Item SR1325_T06S1 - Oral history interview with Marty B. Gold [Sound Recording 10]

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Oral history interview with Marty B. Gold [Sound Recording 10]


  • 1988-06-16 (Creation)


Audiocassette; 00:08:37

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Biographical history

Martin "Marty" B. Gold was born in New York City in 1947. He grew up there and in Miami Beach, Florida, until age 17, when he began attending American University in Washington, D.C. He earned a bachelor's degree in 1968 and began a master's program, but was drafted in 1969. After his discharge from the military in 1972, he returned to American University and completed his master's of public administration in urban affairs. That same year, he began working on the staff of U.S. Senator Mark Hatfield as a legal assistant. Gold earned a law degree from the Washington College of Law at American University in 1975, while he was working for Hatfield. He later held numerous senior staff positions in the United States Senate, was a partner in Capitol Counsel's Washington, D.C., office, and was a member of the United States Commission for the Preservation of America's Heritage Abroad.

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Tape 6, Side 1. This oral history interview with Marty B. Gold was conducted by Clark Hansen at Gold’s office in Washington, D.C., from June 13-16, 1988. In this interview, Gold discusses his family background and early life in New York City and Miami Beach, Florida, including his early political beliefs. He discusses attending American University in Washington, D.C., including his involvement in Republican politics. He talks about how he came to be aware of Mark Hatfield; Republican party politics in the 1950s and 1960s, particularly the 1968 presidential election; and Hatfield’s stance on controversial issues such as abortion and the Vietnam War. He then briefly describes his service in Vietnam.Gold discusses his work as a legal assistant to Hatfield from 1972 to 1979, while Hatfield was a U.S. senator. He talks about his duties, including applying for grants, sitting in on committee meetings, and legislation he was involved with. He also discusses other members of Hatfield’s staff, Hatfield’s personality, and Hatfield’s re-election campaigns. He talks about being named Outstanding Young Man in America in 1977, Hatfield’s filibuster on legislation about the draft, and leaving Hatfield’s staff to work for U.S. Senator Howard Baker of Tennessee. He closes the interview by discussing the changes in the U.S. Senate during his time there and his political philosophy.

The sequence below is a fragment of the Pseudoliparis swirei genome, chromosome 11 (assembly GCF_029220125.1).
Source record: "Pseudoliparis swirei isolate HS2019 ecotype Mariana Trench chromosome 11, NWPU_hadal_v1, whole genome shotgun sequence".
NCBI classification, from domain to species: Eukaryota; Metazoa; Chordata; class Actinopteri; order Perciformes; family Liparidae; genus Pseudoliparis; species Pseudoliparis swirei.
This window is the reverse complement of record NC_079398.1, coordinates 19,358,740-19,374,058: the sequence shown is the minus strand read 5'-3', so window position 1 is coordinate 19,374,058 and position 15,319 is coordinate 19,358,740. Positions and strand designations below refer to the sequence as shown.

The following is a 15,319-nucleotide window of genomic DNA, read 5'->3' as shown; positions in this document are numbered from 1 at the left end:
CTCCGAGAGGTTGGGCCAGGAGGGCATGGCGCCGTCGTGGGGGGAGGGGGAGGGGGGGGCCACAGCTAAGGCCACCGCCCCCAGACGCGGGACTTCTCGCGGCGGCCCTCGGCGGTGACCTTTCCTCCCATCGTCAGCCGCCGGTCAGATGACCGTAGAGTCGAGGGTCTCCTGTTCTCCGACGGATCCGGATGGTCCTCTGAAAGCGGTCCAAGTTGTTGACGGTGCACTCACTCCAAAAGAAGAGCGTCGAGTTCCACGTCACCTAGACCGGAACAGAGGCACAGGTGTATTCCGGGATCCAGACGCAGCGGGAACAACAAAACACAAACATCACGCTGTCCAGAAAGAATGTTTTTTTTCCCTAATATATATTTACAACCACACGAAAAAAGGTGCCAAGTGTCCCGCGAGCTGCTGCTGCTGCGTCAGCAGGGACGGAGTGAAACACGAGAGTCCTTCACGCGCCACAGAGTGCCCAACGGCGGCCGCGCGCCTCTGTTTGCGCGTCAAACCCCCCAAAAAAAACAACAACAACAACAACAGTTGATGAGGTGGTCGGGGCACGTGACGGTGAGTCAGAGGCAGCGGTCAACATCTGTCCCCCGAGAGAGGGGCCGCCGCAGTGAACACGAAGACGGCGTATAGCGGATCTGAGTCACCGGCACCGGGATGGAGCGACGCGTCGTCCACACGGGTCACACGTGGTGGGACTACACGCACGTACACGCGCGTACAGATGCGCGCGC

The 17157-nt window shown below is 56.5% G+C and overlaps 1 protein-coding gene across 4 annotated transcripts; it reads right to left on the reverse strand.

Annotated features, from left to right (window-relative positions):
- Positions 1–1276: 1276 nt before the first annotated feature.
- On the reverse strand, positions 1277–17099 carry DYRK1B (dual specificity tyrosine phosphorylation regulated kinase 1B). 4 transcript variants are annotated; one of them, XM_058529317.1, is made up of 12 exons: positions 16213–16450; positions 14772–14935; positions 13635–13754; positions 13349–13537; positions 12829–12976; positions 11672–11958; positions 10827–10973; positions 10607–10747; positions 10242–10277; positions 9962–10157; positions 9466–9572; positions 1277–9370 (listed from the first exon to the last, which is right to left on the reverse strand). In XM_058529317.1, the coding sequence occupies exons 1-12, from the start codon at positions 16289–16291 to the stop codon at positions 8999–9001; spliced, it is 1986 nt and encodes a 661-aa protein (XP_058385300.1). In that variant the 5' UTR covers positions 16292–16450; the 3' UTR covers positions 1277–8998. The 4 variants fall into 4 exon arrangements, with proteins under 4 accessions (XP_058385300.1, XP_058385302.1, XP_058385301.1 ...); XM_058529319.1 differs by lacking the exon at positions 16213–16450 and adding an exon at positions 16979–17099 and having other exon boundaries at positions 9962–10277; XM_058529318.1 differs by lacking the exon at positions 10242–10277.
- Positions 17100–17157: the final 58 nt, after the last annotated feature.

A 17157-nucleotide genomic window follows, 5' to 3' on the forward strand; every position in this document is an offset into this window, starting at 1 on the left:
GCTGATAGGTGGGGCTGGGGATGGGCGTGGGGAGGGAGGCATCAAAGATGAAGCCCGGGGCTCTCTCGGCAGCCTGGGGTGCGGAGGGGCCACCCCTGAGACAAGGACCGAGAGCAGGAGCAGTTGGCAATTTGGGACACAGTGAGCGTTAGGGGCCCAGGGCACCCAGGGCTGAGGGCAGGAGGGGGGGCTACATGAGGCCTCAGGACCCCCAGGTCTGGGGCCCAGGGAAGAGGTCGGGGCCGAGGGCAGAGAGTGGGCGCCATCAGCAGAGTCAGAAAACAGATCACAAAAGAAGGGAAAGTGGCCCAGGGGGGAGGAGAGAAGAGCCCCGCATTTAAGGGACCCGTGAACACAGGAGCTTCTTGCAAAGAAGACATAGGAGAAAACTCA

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Joint copyright for this interview is held by the Oregon Historical Society and Willamette University. Use is allowed according to the following license: Creative Commons - BY-NC-SA:

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  • English

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11.8 MiB


July 9, 2020 4:20 PM

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